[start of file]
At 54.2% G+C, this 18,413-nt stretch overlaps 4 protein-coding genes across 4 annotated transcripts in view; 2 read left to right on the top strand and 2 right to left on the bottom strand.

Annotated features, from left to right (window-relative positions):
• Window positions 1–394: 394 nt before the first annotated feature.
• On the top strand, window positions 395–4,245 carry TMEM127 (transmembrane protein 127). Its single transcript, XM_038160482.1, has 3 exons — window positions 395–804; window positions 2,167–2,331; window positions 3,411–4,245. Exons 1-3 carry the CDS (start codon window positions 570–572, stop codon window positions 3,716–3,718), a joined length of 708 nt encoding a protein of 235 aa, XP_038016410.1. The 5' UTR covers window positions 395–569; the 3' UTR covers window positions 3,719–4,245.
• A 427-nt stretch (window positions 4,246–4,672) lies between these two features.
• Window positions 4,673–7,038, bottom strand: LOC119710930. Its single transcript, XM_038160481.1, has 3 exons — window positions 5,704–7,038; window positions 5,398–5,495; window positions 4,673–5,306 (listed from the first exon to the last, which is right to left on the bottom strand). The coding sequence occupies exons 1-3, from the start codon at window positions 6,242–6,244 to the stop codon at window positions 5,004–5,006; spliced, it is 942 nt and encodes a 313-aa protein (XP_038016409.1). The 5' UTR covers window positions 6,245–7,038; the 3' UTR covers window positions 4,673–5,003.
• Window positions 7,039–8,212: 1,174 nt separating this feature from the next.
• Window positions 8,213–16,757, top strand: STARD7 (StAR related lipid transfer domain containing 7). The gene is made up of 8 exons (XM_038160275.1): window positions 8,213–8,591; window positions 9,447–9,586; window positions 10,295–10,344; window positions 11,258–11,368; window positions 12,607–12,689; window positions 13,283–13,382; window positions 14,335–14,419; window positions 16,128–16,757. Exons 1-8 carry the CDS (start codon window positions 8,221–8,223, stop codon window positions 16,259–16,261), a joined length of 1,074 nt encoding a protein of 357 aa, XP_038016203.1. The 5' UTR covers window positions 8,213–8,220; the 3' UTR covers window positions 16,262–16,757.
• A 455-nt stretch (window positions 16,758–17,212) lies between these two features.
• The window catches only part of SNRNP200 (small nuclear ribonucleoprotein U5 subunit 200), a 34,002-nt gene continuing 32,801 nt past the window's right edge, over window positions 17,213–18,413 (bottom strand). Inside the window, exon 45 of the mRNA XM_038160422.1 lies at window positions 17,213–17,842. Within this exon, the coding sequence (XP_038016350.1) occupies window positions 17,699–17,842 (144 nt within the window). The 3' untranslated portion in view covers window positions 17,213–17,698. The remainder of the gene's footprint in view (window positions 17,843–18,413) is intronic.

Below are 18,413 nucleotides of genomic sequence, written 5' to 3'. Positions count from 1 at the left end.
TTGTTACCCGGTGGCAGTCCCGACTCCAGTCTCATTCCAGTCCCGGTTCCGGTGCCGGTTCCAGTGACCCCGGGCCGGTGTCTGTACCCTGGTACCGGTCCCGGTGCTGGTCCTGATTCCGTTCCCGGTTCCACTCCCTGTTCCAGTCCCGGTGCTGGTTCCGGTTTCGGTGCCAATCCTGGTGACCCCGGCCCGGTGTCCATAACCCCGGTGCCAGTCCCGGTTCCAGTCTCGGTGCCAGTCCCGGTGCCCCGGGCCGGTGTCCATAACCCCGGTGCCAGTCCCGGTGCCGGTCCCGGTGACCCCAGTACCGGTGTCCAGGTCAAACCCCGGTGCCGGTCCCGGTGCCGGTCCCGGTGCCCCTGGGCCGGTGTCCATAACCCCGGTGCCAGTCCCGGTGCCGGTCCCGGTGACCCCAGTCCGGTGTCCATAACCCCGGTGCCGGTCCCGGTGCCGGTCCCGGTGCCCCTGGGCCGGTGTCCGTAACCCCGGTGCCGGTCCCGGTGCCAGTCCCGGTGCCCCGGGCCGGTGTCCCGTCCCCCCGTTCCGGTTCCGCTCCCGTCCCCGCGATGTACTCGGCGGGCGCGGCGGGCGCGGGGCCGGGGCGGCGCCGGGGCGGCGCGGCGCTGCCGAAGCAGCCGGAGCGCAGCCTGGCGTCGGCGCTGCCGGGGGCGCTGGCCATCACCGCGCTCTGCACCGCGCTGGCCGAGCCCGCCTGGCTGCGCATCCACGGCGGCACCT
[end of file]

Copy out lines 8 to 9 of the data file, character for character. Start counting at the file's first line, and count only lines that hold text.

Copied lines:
• Window positions 8,213–16,757, top strand: STARD7 (StAR related lipid transfer domain containing 7). The gene is made up of 8 exons (XM_038160275.1): window positions 8,213–8,591; window positions 9,447–9,586; window positions 10,295–10,344; window positions 11,258–11,368; window positions 12,607–12,689; window positions 13,283–13,382; window positions 14,335–14,419; window positions 16,128–16,757. Exons 1-8 carry the CDS (start codon window positions 8,221–8,223, stop codon window positions 16,259–16,261), a joined length of 1,074 nt encoding a protein of 357 aa, XP_038016203.1. The 5' UTR covers window positions 8,213–8,220; the 3' UTR covers window positions 16,262–16,757.
• A 455-nt stretch (window positions 16,758–17,212) lies between these two features.